Art, you nailed Metcalf. I’m all in on this pick. Except….I’d sure like to see that Husky corner in a Seahawks uniform.
Thanks for remembering.
Molden is going in the first two rounds, but for the good of the Seahawks, you’ll have to take off the purple glasses.
I’m leaving them on for Levi.
Love Levi. Tryon would also be a great addition. But we’re not using a pick on a defensive tackle this year. Of that, I am certain.
Yes. Even if Aldon Smith doesn’t play, the priorities are elsewhere.
Elijah Molden projects as a slot corrner / nickelback in the NFL. With only 3 draft picks and 2 solid options at that position already (Amadi, Blair) and other corners on the roster that could fill the void if necessary, Molden seems like the ultimate “luxury” pick to me. Like you, I would like to see him in Seattle. 99.9% sure it will be in another team’s uniform though.
The big unknown with a guy like Moore is durability. Maybe he’s slippery enough to never take a direct hit. But if he gets hit too often, he won’t last.
Otherwise, this year could be a perfect Hawks scenario— not enough data to work with, great uncertainty about who is real and I’m who is illusion. Many failures at the top of the draft and many hidden gems slipping through the net. Loading up on seventh round picks might actually be the way to go. If you have enough shots at the leftovers, and a good day with hunches, it could produce some tasty surprises.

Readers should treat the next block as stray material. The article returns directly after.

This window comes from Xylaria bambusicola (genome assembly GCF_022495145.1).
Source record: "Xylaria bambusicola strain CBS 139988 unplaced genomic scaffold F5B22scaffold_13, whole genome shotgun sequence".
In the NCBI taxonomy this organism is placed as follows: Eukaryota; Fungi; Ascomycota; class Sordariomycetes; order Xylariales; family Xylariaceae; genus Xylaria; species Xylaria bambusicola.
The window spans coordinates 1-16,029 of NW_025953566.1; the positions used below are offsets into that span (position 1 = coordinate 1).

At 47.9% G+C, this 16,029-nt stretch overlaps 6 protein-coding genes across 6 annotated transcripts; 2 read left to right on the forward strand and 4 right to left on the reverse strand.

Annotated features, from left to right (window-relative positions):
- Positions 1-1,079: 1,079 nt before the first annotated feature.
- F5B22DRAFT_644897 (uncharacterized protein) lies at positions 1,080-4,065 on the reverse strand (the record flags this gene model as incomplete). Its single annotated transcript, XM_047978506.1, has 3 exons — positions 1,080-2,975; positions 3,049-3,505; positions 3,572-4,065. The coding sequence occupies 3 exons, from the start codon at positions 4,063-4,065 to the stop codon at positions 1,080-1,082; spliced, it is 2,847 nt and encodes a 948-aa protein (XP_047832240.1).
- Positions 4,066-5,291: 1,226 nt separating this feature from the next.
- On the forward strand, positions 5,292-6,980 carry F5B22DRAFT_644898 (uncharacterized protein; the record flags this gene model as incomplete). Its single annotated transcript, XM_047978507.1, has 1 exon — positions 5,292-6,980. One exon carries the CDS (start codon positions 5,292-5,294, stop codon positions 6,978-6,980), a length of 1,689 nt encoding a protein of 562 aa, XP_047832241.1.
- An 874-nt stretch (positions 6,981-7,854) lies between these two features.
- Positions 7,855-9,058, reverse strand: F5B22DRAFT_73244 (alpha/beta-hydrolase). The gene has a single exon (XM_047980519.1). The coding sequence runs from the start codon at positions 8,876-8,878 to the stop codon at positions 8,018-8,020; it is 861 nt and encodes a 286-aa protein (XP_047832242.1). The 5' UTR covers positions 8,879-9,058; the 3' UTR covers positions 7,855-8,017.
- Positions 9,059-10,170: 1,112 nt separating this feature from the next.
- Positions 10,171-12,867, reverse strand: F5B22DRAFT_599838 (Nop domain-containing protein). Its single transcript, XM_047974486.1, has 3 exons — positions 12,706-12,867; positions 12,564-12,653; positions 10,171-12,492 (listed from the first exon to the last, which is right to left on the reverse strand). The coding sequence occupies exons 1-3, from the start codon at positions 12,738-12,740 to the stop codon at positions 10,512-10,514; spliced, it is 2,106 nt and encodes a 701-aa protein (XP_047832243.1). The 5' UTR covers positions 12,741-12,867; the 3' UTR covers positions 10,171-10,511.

Doug Baldwin went undrafted because he was deemed too small, and he lasted a splendid eight years.
If there ever was a year to trade up, it’s this one. No combine. Less actual competition. Not a ton of usable tape. Pro days and 2-year-old film. At this point, I’d try to find a way to only have picks somewhere between 50 and 80. If that makes it 2, then that’s all there is. We need a CB more than a WR, so I’d find a way to get Melifonwu or Adebo. And we could use an OL (tackle to learn the ropes behind Duane Brown; center/guard to challenge Pocic). Anything else is a bonus, an untested, unresearched bonus.
The Seahawks understood that if there’s ever a draft to go light on, it’s one disrupted by a pandemic that has less reliable information.
A good case can be made for Melifonwu. I think he is likely to go earlier than Moore.
Wilson has to have a chance at delivering the ball rather than eating it. A hot-shot receiver will not necessarily help with that.
That’s why they signed Gabe Jackson.
But does he like doughnuts?
Maple bars. Keep your Seahawks criminality accurate.